Magazine article Politics Magazine

Seven Questions for Henry Sanders

Magazine article Politics Magazine

Seven Questions for Henry Sanders

Article excerpt

ONE DEMOCRAT HOPING to win in the face of Republican momentum is Henry Sanders. Sanders, a nonprofit and business executive, is running for lieutenant governor of Wisconsin. At 36 years old, the Madison native would be one of the youngest lieutenant governors in the country. He would also be one of the few African-Americans to fill that position nationwide.

Politics sat down with Sanders to talk about Wisconsin politics, campaigning online and how the Democrats lost the messaging war on healthcare.

Politics: You have worked for Rep. Tammy Baldwin (D-Wisc.), who is pretty far to the left, and you have also worked for the Chamber of Commerce, which is generally on the other side. How did those positions come about?

Sanders: When I worked for Congress-woman Baldwin my focus was on education, labor issues and environmental issues. When I was at the Chamber of Commerce, they brought me in to create change. At that time it was very conservative. It had a lot of big business; it was all about big business. They wanted more small business to be involved but they didn't have a voice.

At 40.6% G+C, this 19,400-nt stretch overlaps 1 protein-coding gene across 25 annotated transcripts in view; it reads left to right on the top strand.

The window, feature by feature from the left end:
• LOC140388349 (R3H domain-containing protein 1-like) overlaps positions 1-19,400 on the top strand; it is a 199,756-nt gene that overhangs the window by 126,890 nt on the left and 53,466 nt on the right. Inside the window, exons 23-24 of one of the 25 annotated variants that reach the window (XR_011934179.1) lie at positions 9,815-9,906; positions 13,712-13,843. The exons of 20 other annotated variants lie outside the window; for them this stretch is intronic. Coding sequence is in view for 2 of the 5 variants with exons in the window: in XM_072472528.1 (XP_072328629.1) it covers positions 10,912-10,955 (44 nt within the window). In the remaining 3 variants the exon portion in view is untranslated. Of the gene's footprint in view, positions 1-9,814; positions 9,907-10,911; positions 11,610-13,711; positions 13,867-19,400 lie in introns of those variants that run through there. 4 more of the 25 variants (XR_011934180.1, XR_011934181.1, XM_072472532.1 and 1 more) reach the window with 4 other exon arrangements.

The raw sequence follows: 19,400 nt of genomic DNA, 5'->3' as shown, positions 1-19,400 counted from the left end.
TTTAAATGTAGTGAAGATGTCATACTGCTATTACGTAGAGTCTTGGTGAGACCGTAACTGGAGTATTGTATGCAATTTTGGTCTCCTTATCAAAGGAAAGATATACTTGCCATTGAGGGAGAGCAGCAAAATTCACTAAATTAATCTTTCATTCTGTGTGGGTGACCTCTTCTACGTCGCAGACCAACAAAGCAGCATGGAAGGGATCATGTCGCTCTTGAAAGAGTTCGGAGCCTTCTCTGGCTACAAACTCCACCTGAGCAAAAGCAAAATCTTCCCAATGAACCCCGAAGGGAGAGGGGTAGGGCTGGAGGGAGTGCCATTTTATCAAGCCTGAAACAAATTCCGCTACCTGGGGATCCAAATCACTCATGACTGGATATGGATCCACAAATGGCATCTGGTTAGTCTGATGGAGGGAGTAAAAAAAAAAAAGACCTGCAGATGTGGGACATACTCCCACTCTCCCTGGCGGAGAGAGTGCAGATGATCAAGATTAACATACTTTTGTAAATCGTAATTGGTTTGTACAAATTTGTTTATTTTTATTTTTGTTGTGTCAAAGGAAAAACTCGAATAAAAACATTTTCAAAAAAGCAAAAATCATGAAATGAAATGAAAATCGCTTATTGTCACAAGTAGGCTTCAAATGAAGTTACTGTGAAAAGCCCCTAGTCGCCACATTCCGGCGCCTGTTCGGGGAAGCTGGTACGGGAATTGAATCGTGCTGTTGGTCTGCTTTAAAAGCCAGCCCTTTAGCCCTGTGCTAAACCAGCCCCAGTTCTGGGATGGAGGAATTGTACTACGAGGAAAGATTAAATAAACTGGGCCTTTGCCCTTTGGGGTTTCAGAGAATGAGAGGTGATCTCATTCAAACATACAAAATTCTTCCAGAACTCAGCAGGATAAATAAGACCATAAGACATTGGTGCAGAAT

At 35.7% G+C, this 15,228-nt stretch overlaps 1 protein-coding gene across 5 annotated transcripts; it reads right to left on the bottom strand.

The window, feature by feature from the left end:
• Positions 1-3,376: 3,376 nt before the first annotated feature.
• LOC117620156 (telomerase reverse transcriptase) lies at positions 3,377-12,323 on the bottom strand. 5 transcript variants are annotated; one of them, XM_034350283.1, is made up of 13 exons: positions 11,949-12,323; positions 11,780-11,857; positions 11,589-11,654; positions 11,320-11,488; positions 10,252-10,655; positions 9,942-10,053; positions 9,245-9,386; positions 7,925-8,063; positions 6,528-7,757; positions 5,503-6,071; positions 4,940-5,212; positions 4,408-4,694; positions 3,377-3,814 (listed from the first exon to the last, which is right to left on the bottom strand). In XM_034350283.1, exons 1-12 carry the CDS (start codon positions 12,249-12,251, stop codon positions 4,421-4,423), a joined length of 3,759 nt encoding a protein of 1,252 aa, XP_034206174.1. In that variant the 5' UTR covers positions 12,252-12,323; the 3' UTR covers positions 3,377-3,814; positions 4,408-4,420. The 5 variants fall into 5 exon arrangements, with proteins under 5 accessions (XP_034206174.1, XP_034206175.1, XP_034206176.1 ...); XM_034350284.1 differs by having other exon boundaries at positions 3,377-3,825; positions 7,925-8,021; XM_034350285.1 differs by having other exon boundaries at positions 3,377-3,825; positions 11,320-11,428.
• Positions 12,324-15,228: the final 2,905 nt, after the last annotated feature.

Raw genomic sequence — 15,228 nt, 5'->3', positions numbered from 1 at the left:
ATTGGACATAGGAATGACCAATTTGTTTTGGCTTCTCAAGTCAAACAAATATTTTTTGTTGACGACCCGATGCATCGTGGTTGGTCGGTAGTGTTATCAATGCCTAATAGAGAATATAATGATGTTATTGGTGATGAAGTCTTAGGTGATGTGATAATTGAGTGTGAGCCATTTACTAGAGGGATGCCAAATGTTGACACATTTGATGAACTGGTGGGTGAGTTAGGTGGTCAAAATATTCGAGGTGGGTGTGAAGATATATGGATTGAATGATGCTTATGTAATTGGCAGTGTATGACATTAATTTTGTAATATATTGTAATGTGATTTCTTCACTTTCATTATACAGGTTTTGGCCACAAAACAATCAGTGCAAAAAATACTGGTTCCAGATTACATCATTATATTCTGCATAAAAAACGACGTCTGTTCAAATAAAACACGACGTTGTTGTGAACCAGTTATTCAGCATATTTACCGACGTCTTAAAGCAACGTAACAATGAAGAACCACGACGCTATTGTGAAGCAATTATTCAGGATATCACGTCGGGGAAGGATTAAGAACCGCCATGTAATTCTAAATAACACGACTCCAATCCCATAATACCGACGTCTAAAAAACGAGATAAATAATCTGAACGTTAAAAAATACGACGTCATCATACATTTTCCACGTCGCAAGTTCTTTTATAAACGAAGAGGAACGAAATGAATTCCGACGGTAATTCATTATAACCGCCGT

In Wisconsin people would say that the Chamber that I came from now is probably one of the most progressive chambers in the state. So, it might seem like a contradiction working for Tammy, but it's really not.

Politics: Jobs seems to be your number one message. Democrats have taken hits recently for focusing so much on healthcare and not enough on the economy. Did the Democrats make a mistake there?

Sanders: I think we didn't do a good enough job of tying healthcare and the economy. To give you an example, when we talk about small business, most small businesses would love to have universal healthcare because it helps their bottom line. Healthcare is one of their biggest costs. So it benefits small businesses. But we didn't articulate it that way, so I think we got off message. We should have tied it to the economy.

Politics: Elected Wisconsin Democrats are, well, pretty old. Are you trying to inject some fresh blood?

Sanders: There has to be if you want to compete long term. Who is going to carry that Democrat mantle? Who is going to talk about Democratic issues? We are blessed that Tom Barrett, who is running for governor, got in. If he didn't, we'd be in trouble. We have no bench.

Politics: How do you think social media, which you have focused quite a bit on, is changing campaigns?

Sanders: We actually have someone who is usually with me who does a documentary [that is posted online]. Social media allows people to see the other sides of a candidate, not just when I am up giving a speech. …

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